When the Emperor was Divine by Julie Otsuka is a Japanese-American historical fiction novel that tells the story of a family that is uprooted from their home and put into an Internment Camp during the Second World War. Each tale is told from the perspective of a different person, which helps explains the various traumatic experiences and harmful impacts that this devastating event had on Japanese and Japanese-Americans.
I recently re-read this for my Asian-American Literature class and it brought back all of the initial outrage, frustration, and heart-break that I felt when I read the novel for the first time a couple of years ago. I don’t typically cry when I read, no matter how emotional the story can become. The only exception to that was The Travelling Cat Chronicles by Hiro Arikawa (my favourite novel of all-time, and one that eviscerated my emotional state of mind). Yet, when I read about the horrible experiences that so many innocent people were forced to bear, the tears flowed from a plethora of feelings. It’s a novel that grabs you by the shoulders from the very first line of the very first perspective and holds on tightly until the flip of the finale.
The prose is one of the most remarkable aspects of this novel. It is simple and straightforward, unhindered in its descriptions and expositions of what is happening around this family, and that creates an intensely evocative atmosphere of tension, dread, and despair. As I hastily devoured one story after the next, I could feel my heart racing from frustration and empathy, as well as fear for this family and whether or not they’d make it to the other side of this war. Their pain is so powerfully tangible, not only in their confusion and sense of alienation, but especially in their longing for the missing father and the debilitating uncertainty of their future.
The physical descriptions of the mother and children aren’t ever described in any specific ways. Aside from the colour of a hair and a few comments indicating their age-range, when one reads what is going on, it could literally be anyone at all. The white, blonde housewife down the street and her children, or maybe a Black family who have worked hard to build a home for themselves. This becomes extraordinarily potent with its ramifications as it highlights that Japanese-American families were just like any other American family. Later when small comments made toward them, including racial slurs, are revealed, do we as the audience learn that we’re reading about a specific group and community. It’s incredibly haunting and sombre.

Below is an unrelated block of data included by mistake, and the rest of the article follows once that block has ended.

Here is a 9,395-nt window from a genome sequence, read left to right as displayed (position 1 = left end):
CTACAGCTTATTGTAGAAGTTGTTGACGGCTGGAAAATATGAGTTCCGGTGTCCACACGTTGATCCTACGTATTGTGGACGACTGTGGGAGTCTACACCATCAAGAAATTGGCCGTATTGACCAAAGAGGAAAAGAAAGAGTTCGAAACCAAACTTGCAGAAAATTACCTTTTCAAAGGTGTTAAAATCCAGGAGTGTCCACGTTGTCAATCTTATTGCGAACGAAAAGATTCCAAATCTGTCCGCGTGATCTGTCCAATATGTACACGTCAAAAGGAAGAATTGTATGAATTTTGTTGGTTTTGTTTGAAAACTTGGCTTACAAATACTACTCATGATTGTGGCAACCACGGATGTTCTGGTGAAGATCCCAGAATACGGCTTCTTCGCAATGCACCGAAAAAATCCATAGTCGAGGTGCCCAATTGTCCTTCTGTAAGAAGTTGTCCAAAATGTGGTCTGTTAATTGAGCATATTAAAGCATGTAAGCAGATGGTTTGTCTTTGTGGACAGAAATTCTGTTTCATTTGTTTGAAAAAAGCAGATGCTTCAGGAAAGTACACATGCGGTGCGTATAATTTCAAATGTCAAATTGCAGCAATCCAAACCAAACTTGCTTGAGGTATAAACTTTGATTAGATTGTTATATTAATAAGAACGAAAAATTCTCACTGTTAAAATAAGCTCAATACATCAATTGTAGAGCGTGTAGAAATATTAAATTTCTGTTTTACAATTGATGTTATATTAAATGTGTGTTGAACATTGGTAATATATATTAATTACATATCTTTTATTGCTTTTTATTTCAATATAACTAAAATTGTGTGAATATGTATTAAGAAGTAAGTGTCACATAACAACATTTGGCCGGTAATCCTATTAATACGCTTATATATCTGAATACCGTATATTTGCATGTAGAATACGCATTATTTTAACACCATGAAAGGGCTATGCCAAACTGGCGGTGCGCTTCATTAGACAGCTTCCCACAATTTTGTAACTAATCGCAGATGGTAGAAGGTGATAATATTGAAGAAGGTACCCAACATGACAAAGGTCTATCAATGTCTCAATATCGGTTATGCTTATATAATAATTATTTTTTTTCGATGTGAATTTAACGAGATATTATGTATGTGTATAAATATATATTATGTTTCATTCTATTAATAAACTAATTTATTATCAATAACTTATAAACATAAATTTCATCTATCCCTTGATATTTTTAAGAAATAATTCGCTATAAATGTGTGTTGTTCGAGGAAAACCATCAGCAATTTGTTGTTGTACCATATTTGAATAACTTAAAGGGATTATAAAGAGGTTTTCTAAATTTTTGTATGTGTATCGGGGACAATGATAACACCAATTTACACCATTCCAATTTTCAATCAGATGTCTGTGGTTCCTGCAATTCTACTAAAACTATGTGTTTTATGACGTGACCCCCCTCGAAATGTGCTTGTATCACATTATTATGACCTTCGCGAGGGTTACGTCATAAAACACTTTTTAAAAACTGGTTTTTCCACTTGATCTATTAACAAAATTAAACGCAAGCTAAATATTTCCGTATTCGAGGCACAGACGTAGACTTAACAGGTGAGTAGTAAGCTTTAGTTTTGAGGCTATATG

Ordinary citizens of America were uprooted from their homes, their lives, everything that they had worked just as hard to craft, harder even, and rather than be viewed as the Americans they were, they were sent away like heinous criminals where they were forced to live in barns and shabbily built shacks that typically accommodated animals. Children would go to bed with terrible thirst and throats filled with the dust of the desert, while the adults who had prominent business and careers had to now learn to spend their days sitting behind a barbed-wire fence wondering if there was anything they could’ve done to prevent such an onslaught. They were also brainwashed into hating themselves for their own ethnicities and forced to announce undying loyalty or continue to be treated like a monstrosity in the only home they’ve ever known. Unfathomably despicable and unabashedly inhumane.
When the Emperor was Divine gave me so much food for thought, more so on this second or third re-reading than the first, that really helps to put the ideal American identity into perspective for me. It helped me to understand why I shall never feel American myself, regardless of being one (I’m a citizen), and how no matter what, I will always be an outsider in this country. It also helped me to better understand our recent history, along with our present political turmoil, and the frightening future that may yet be in store for those of us who “don’t belong.”
All in all, I’d HIGHLY RECOMMEND When the Emperor was Divine to readers searching for phenomenal Asian-American literature, folx that are curious or interested in learning and understanding the Second World War and the long-term impacts of institutionalised racism, and people that just like amazing books in general. It’s also short, so it’s great for a quick read if one has limited free time for personal reading. The trauma and tragedy of the Japanese Internment Camps is depicted here with outstanding precisions, depth, and a veil of sorrow that shall shake you to the core.
Publication Date: October 2003
Publisher: Anchor (978-0345807274)
Genre: Japanese-American Literature, Historical Fiction
Page Count: 160
Content Warnings: Graphic animal deaths. Strong descriptions of inhumane imprisonment including imprisonment of children. Descriptions of starving children. Mildly strong language. Strong depictions of discrimination and racism against Japanese and Japanese-Americans.
Availability: In-print; paperback, eBook, and audiobook formats available.